Even if you don't follow baseball, you probably know the recent saga involving former baseball pitching great Roger "the Rocket" Clemens.  His story again highlights the dangers that come from allegedly lying to federal authorities.  On August 19, 2010, Clemens was indicted for allegedly making false statements to a Congressional panel concerning his use of performance enhancing substances.  Among the charges is a federal statute which makes it a crime to knowingly lie in any matter falling within the federal government's jurisdiction.  Due to prosecutorial missteps, the judge declared the Government's first attempt to prosecute Clemens a mistrial.  After a nine month delay, the Clemens retrial is under way – providing a fresh reminder that there are harsh criminal penalties for lying to the feds.

Increasingly, criminal charges associated with lying aren't just found in high profile cases, or as an add-on to an indictment containing a slew of more severe charges.  Ordinary citizens can face prosecution – and potential incarceration – on a single charge of making false statements.  Further illustrating the dangers associated with lying to the Government, the Wall Street Journal recently published an article describing the ordeal of a marine biologist who became entangled in federal charges after a whale-watching expedition. When a boat captain on the marine biologist's boat "whistled" at a humpback whale that approached the boat, federal regulators opened a whale harassment investigation.  During the course of the investigation, the investigators surmised that the marine biologist was lying about the full circumstances of the incident.  Even though no whale harrassment-related charges were ever brought, the marine biologist was charged with lying to federal authorities, and has been in a legal wrangle with the Government for the past five years.

The lesson from these examples is that in communications with regulators, law enforcement authorities and government employees, even a brief statement or a signature on a routine document poses greater risks today than in the past, and should be undertaken with the utmost care.

The Law

Under the federal false statements law, 18. U.S.C. § 1001 ("Section 1001"), it is a crime to knowingly make a material false statement in a matter within the purview of federal jurisdiction.  A statement is deemed material as long as it has the potential to influence the decision-maker interpreting the statement.

Even more alarming, the false statement does not have to be directed at a federal official.  Statements or signatures on documents routinely submitted to the government and statements made to private employers who later submit the information to the government all fall within the scope of Section 1001's scrutiny.  As long as you know the statement you are making is false at the time you make it, there is the potential that criminal charges will be brought.

How This Affects You

This rule poses a hazard for individuals and businesses that interact with government officials routinely or, of course, under less friendly circumstances.  For example, a junior accountant at a brokerage firm could suddenly receive a seemingly harmless phone call from an SEC staff member with a few brief questions.   An executive assistant at a hedge fund could be greeted by a federal investigator asking about the location of certain documents or the whereabouts of certain executives.  An employee of a proprietary trading shop could be visited at home or approached on the street by an FBI agent with basic questions seeking quick, on-the-spot responses.  A lie in any of these scenarios creates serious criminal exposure.  Criminal liability can attach even though the encounter was not in court or at a government office, seemed informal in nature, the individual never swore to tell the truth, and the Government agents were not actually misled by the statement.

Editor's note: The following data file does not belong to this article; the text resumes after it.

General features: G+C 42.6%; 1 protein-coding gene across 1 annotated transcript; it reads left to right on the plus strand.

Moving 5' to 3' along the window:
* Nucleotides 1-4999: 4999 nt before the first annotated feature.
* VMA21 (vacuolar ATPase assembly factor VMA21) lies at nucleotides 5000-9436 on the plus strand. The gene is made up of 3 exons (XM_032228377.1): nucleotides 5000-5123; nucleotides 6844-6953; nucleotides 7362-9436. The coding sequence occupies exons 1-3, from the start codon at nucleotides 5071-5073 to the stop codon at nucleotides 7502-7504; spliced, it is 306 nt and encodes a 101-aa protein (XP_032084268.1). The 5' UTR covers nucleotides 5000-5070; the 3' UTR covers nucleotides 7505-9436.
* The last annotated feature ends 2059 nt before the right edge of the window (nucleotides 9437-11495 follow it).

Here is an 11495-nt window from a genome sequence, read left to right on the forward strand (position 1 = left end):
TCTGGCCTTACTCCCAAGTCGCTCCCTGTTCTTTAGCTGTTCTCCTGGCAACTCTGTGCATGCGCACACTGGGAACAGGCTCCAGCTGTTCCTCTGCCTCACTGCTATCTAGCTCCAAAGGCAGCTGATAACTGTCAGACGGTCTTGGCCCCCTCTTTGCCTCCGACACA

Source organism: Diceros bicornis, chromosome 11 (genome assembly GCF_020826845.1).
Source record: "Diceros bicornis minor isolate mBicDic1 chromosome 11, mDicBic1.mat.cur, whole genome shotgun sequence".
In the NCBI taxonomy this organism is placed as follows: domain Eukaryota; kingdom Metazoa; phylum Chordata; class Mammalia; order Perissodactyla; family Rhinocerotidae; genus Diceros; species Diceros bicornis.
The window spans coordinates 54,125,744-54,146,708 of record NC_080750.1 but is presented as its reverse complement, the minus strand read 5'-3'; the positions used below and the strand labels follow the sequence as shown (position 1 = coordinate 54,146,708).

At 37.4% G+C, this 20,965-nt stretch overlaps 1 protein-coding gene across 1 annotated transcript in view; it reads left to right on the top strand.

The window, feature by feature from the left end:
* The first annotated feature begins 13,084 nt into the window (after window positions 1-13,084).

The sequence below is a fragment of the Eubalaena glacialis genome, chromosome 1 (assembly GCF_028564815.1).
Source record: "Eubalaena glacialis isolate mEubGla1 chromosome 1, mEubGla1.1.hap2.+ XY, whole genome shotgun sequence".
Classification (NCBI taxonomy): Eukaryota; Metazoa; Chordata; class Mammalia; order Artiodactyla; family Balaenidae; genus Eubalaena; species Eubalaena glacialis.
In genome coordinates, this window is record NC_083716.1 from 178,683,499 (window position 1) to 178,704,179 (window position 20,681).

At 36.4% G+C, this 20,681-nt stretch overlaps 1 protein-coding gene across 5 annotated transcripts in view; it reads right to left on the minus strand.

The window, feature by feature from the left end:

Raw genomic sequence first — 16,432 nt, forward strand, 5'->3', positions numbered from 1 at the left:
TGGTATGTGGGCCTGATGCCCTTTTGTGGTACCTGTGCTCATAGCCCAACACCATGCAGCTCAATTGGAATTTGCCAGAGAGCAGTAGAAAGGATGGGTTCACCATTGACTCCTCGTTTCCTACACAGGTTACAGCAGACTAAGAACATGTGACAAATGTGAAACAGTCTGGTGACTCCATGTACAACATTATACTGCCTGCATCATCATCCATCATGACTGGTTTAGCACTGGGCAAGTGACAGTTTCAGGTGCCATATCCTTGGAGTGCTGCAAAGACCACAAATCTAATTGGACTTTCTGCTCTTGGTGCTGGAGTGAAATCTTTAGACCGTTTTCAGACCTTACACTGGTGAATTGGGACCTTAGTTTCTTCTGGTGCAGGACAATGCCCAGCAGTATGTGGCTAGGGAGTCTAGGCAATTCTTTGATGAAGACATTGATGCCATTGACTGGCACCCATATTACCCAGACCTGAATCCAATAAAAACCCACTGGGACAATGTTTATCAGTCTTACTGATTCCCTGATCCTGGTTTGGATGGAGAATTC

Direct contact, however, is not the only way an individual may face scrutiny under Section 1001.  For example, a back-office employee of a registered investment adviser who files reports with the firm's treasurer and signs off on those reports could face criminal liability if a false statement is made and is subsequently submitted to the firm's regulators as part of a regulatory filing.  The same liability is applied to documents that may not require periodic filing, but are signed, and ultimately turned over, to a federal regulator during a surprise audit or enforcement investigation. Indeed, there are numerous circumstances that may fall within the scope of Section 1001.

How to Protect Yourself

There are several pointers to keep in mind to avoid being swept up in false statement charges.  You must view any interaction with federal or state authorities, friendly or not, as a calling for complete honesty.  Consider any questions asked of you very carefully.  Depending on the circumstances, often the best course is to seek counsel before answering questions posed to you by government officials.

Politely inform the law enforcement agent or government official of your intent to confer with counsel prior to answering any questions.  Counsel will work with you to analyze whether it is in your interest to speak with the government.  If you determine to answer questions, counsel will prepare you for the session so the underlying facts are clear in your mind, and your answers clearly express your recollection.

In the workplace, remain vigilant and fully aware of your responsibilities and the potential consequences you face when signing and submitting documents up the corporate ladder.  Treat your signature as something more important than a rudimentary requirement.